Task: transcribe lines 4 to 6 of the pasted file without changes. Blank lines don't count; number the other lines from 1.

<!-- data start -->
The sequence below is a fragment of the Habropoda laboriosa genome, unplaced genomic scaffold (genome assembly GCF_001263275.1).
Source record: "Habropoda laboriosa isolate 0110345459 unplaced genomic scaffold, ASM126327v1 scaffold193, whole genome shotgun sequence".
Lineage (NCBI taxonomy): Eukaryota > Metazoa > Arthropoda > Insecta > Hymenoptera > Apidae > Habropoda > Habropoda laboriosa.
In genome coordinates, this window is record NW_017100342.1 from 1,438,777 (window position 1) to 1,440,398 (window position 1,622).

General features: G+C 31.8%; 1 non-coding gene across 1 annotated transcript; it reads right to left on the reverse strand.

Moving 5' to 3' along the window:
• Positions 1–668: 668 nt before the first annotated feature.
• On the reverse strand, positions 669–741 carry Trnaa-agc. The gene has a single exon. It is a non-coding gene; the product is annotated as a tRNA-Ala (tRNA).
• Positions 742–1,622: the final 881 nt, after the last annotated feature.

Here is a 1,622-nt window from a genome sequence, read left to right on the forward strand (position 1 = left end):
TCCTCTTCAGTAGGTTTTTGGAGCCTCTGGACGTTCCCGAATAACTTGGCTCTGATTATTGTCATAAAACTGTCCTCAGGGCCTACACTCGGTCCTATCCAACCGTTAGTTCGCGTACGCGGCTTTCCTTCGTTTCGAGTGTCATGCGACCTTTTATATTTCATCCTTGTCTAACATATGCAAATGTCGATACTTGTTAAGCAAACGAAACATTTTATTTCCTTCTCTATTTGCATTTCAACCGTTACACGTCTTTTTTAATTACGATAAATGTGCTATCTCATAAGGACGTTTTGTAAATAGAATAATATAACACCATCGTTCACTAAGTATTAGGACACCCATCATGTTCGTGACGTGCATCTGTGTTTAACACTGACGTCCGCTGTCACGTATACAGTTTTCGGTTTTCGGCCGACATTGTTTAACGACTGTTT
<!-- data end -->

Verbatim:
In genome coordinates, this window is record NW_017100342.1 from 1,438,777 (window position 1) to 1,440,398 (window position 1,622).

General features: G+C 31.8%; 1 non-coding gene across 1 annotated transcript; it reads right to left on the reverse strand.

Moving 5' to 3' along the window: